Each player has two bishops, one placed on a white square and one on a black. Of all the pieces on the hoard, the bishop has the most colorful history. In chaturanga it was depicted as an elephant, one of the four brandies of the Indian army. In Russian the bishop is still called slon, elephant. Almost as soon as the game spread into Europe (where elephants were not so familiar) in the tenth century, the piece took on a variety of guises. In Germany it became a Laufer (runner or messenger); in France a fou (fool or court jester).
'Hie bishops sweep along the chessboard on the diagonals (see diagrams on page 55), As long as no other piece restricts their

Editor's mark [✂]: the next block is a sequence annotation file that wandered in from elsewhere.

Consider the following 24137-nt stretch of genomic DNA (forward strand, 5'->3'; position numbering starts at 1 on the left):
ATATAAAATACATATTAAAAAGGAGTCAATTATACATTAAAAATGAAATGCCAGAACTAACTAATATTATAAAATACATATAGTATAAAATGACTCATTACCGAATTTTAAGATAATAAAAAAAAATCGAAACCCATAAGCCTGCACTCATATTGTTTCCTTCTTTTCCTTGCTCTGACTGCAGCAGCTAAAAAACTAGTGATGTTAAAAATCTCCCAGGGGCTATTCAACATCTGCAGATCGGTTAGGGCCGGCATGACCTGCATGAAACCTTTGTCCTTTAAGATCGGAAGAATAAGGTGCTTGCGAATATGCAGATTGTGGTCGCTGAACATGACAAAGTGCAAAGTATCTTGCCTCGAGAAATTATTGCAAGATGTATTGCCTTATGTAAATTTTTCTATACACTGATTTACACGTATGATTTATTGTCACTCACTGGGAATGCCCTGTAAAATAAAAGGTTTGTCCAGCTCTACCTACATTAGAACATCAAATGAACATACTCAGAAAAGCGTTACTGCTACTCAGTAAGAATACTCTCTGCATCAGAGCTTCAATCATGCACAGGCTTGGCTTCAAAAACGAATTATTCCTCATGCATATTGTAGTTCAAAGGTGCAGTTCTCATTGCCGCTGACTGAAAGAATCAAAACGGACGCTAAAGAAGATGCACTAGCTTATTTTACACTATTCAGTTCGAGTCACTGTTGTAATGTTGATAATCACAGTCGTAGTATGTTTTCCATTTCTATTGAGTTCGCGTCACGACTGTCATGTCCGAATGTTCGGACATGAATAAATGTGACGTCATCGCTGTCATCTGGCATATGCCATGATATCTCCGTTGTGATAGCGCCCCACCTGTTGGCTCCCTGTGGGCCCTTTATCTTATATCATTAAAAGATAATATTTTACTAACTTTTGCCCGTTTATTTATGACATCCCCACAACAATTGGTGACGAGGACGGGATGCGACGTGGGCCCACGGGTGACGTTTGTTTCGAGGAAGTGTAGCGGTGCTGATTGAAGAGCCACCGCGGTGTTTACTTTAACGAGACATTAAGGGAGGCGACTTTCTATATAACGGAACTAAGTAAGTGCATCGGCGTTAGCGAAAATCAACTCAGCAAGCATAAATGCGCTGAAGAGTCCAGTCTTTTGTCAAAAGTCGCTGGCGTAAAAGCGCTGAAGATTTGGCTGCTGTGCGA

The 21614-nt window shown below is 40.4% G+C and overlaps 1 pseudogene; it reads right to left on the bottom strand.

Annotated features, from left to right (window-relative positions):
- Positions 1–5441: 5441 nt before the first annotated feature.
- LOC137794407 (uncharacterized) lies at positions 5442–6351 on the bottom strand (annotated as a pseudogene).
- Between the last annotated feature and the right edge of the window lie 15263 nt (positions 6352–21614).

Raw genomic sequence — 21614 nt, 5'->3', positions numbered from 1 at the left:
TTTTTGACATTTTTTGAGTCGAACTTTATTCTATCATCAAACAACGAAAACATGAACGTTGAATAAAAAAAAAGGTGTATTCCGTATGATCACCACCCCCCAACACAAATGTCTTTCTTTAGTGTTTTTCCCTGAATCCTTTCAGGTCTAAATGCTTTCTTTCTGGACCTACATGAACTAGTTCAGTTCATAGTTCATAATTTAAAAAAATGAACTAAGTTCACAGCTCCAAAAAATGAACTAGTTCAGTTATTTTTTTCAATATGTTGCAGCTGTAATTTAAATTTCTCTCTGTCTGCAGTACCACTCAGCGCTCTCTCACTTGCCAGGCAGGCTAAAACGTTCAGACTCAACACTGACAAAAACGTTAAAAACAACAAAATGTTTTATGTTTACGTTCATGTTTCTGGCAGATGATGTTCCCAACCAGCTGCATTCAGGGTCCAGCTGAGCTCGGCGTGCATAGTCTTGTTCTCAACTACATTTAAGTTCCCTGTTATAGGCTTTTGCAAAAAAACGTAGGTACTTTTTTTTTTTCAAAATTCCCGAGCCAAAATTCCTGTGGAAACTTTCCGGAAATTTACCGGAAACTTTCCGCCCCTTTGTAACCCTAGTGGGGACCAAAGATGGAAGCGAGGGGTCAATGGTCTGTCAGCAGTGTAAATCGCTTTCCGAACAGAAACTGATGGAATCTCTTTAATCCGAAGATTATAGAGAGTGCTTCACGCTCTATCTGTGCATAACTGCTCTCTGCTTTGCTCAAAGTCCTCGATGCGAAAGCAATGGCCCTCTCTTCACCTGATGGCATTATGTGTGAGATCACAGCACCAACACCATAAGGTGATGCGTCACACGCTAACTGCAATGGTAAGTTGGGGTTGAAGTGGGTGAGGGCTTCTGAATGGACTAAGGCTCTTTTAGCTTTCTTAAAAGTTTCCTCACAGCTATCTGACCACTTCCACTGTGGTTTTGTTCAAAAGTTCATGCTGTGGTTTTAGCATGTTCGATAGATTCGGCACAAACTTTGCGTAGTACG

54 Samurai Chess
|i.i!h. they can move to any square along the chosen diagonal
* mile. They cannot leap over pieces in their path, but they can
• .¡plure by landing on a square occupied by aa enemy piece; thus While's bishop can take Black's pawn (left below). Black's bishop, mm (he other hand, cannot attack the white pawn (right below). It r. vitally important to remember that a bishop must start and end tis move on squares of the same color. If you move a bishop from .1 light square to a dark square, something has gone seriously wrong and you must try the move again.
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